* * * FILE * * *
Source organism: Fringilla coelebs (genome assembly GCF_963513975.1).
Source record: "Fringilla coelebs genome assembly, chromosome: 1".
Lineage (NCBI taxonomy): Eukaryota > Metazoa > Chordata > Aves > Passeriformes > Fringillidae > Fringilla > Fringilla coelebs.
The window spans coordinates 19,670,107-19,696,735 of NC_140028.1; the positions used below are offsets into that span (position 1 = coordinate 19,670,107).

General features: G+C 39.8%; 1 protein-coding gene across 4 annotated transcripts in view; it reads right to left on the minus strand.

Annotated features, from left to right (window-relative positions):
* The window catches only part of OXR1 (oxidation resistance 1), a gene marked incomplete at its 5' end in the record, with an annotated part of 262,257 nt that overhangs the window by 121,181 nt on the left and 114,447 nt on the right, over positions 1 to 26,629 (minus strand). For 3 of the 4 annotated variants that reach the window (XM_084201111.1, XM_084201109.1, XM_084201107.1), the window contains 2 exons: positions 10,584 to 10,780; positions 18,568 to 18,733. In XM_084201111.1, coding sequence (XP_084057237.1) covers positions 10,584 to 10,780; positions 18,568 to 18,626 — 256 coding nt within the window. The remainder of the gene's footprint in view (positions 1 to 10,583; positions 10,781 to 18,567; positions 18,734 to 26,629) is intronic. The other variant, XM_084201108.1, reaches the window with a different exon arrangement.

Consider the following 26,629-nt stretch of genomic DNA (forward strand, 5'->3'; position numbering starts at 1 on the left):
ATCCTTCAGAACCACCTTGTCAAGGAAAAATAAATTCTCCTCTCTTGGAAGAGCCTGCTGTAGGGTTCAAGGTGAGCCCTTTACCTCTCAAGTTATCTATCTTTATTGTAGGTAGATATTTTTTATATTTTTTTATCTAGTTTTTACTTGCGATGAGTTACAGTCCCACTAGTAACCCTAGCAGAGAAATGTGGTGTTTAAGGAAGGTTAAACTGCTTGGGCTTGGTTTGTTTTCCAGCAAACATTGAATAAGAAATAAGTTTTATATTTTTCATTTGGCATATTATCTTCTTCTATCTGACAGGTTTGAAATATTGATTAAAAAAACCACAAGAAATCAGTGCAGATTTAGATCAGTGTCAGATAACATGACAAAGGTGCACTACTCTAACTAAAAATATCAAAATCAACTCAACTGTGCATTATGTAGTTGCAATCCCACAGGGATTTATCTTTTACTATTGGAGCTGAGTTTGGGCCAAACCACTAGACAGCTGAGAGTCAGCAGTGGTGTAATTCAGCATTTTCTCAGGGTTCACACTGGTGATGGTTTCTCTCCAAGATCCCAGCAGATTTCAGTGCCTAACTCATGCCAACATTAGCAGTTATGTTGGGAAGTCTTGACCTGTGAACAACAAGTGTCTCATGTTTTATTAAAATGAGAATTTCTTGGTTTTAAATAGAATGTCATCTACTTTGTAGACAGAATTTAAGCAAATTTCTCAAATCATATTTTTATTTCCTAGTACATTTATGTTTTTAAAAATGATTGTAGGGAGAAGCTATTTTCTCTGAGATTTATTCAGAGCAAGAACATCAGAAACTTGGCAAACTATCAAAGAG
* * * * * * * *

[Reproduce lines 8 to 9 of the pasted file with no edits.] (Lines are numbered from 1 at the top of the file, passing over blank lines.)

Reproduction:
Consider the following 26,629-nt stretch of genomic DNA (forward strand, 5'->3'; position numbering starts at 1 on the left):
ATCCTTCAGAACCACCTTGTCAAGGAAAAATAAATTCTCCTCTCTTGGAAGAGCCTGCTGTAGGGTTCAAGGTGAGCCCTTTACCTCTCAAGTTATCTATCTTTATTGTAGGTAGATATTTTTTATATTTTTTTATCTAGTTTTTACTTGCGATGAGTTACAGTCCCACTAGTAACCCTAGCAGAGAAATGTGGTGTTTAAGGAAGGTTAAACTGCTTGGGCTTGGTTTGTTTTCCAGCAAACATTGAATAAGAAATAAGTTTTATATTTTTCATTTGGCATATTATCTTCTTCTATCTGACAGGTTTGAAATATTGATTAAAAAAACCACAAGAAATCAGTGCAGATTTAGATCAGTGTCAGATAACATGACAAAGGTGCACTACTCTAACTAAAAATATCAAAATCAACTCAACTGTGCATTATGTAGTTGCAATCCCACAGGGATTTATCTTTTACTATTGGAGCTGAGTTTGGGCCAAACCACTAGACAGCTGAGAGTCAGCAGTGGTGTAATTCAGCATTTTCTCAGGGTTCACACTGGTGATGGTTTCTCTCCAAGATCCCAGCAGATTTCAGTGCCTAACTCATGCCAACATTAGCAGTTATGTTGGGAAGTCTTGACCTGTGAACAACAAGTGTCTCATGTTTTATTAAAATGAGAATTTCTTGGTTTTAAATAGAATGTCATCTACTTTGTAGACAGAATTTAAGCAAATTTCTCAAATCATATTTTTATTTCCTAGTACATTTATGTTTTTAAAAATGATTGTAGGGAGAAGCTATTTTCTCTGAGATTTATTCAGAGCAAGAACATCAGAAACTTGGCAAACTATCAAAGAG